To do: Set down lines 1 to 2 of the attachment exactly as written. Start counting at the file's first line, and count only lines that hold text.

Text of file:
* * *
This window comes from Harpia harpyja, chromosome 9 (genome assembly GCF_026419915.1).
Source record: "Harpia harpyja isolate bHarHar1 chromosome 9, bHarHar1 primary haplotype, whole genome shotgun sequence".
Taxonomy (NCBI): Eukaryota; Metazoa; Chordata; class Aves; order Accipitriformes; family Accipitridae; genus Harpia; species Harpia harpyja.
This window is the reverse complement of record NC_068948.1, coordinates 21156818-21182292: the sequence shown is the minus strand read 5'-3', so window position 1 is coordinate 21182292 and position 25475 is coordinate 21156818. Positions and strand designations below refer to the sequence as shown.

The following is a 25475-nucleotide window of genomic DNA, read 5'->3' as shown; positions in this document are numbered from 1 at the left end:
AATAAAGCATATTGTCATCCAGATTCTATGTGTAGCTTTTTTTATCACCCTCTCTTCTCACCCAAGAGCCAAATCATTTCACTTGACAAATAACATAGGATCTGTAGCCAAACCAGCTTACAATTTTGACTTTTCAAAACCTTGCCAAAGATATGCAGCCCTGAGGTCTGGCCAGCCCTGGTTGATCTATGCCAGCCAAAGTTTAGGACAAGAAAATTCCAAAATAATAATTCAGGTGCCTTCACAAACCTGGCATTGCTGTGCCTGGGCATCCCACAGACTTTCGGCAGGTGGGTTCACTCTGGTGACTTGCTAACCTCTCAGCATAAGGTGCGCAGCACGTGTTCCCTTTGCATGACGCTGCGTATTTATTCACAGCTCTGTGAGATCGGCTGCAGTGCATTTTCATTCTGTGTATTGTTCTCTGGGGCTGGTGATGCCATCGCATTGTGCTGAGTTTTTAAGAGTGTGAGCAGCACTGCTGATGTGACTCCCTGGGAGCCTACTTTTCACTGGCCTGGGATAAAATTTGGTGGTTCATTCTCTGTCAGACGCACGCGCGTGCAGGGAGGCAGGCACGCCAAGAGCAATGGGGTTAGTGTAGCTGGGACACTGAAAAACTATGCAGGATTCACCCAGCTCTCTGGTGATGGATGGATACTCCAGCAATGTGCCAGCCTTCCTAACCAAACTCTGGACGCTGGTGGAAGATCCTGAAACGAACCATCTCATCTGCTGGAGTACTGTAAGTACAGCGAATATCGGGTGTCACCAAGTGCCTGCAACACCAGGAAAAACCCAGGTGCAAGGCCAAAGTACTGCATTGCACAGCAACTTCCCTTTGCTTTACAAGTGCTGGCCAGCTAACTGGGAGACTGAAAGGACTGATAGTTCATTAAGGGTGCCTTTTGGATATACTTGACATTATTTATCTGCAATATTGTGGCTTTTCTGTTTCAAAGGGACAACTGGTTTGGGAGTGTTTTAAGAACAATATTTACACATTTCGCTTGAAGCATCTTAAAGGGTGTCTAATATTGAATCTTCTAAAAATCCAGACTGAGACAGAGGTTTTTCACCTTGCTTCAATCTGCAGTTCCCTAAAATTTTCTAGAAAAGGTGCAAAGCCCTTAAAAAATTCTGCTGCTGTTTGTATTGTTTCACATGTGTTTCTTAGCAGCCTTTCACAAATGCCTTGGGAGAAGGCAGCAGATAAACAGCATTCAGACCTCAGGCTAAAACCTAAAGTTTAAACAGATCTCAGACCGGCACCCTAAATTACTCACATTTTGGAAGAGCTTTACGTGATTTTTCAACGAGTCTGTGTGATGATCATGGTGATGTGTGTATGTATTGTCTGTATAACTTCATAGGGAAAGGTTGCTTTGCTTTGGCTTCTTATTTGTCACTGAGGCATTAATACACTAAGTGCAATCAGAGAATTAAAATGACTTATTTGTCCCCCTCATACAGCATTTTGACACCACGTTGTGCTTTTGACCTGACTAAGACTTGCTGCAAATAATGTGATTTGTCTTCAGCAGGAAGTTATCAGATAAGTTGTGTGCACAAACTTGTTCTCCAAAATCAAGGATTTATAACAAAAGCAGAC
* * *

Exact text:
This window comes from Harpia harpyja, chromosome 9 (genome assembly GCF_026419915.1).
Source record: "Harpia harpyja isolate bHarHar1 chromosome 9, bHarHar1 primary haplotype, whole genome shotgun sequence".